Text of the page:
This is my third go around. I finally found a teacher who could teach the way I can learn. It’s a beautiful experience. Imagine all those children who have missed out on making music because of the limited views and abilities of their instructors. 

Your mention of your dyslexia is very interesting, I have a student who has a similar condition, and when we were playing things, I would have her visualize the letter and say it Before she shifted, and now she says it internally, but it worked, I was incredibly grateful because she’s a very dear young student… Although she’s about to graduate and go off to college so she’s not that young anymore I guess

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11 hours ago, PhilipKT said:

Why does every single class string manual I have ever looked at completely ignore the low 2 until several months into the program(Usually after Christmas, or Spring of the first year.)?

Every single one starts with open, 1, HIGH 2, and then 3.

When I was young the class started with bow use on the open string, which is better than the modern alternative of starting with pizzicato left hand, but each approach, when introducing the left hand, ignored the low second finger.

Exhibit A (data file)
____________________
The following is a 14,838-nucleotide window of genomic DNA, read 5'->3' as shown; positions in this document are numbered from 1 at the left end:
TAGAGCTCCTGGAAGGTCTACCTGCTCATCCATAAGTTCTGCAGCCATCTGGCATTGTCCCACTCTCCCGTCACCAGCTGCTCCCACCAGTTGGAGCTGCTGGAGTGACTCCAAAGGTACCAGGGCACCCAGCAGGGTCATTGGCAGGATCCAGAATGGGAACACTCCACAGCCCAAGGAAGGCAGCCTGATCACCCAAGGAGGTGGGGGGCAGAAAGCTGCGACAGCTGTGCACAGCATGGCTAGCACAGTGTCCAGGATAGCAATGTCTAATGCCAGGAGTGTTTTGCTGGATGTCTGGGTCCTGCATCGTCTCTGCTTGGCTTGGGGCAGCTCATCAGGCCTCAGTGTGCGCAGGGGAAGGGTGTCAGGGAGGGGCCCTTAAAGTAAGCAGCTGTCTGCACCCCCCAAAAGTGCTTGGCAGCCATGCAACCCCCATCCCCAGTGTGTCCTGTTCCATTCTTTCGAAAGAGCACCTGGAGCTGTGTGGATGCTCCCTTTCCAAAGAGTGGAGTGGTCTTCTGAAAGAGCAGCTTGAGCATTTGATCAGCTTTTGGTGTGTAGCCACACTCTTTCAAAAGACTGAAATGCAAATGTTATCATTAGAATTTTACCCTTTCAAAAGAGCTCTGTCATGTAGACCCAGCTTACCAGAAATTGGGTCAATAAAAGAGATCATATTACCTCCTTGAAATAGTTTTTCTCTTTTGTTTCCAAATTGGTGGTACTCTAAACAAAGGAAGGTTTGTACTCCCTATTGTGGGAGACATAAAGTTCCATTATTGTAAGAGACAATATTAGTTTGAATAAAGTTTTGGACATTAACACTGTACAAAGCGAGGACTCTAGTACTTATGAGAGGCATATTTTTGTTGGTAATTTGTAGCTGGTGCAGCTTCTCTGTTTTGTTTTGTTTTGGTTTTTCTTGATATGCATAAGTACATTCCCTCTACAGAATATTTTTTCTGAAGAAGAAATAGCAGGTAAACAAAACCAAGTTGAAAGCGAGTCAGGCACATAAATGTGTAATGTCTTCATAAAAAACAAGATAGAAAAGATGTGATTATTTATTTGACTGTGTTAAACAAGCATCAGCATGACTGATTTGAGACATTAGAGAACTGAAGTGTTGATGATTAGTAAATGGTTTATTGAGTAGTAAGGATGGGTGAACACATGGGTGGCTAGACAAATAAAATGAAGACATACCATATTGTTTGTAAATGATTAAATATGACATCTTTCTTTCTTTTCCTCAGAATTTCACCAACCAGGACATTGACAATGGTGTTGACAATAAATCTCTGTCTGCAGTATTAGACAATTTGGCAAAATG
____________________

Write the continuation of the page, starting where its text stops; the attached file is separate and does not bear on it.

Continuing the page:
This is equally baffling for cellists( And I avoid the problem by teaching the whole hand from the start) but it occurred to me that the reason for the problem may rest with the violin, and of course all the other instruments follow suit, so I’m directing it to the high string crowd.

 

Interesting question, indeed.

I think it's habit. People believe children are VOCALLY at their easiest in C Major / A minor . That might come from how piano keys are configured. I was told and tend to believe it, that children do better in A Major/Minor and then D Major ( and not D Minor) . Again, VOCALLY. Also, children are first taught to sing / recognize a major scale. I see ( and hear ) a lot of problems with/caused by this system and I am of the opinion one should start in A/D Major . 

Connected to this discussion one should listen to the difficulties many present day soloists have with half tones in cantabile passages........

 

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10 hours ago, GeorgeH said:

 

Because most beginners are more familiar with hearing major scales than minor scales. 

Blame "The Sound of Music."

Very true. But I am having a nagging thought we are misunderstanding his question, somehow. 

Well, we'll work on it.... :)

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12 hours ago, PhilipKT said:

If those are violin fingerings, then I would advocate each finger in one place initially, and expanding the role of each finger, once the initial position is accurate, relaxed and repeatable.

if your referring to cello, you’re mixing first position with half position.

...

I'm referring to the violin of course. I don't play the cello. 

And yes, you certainly don't start by learning all finger positions. You start with the fingering that was mentioned in the first post. I was only illustrating which fingers would sound which notes. And of course this changes as the student/music advances.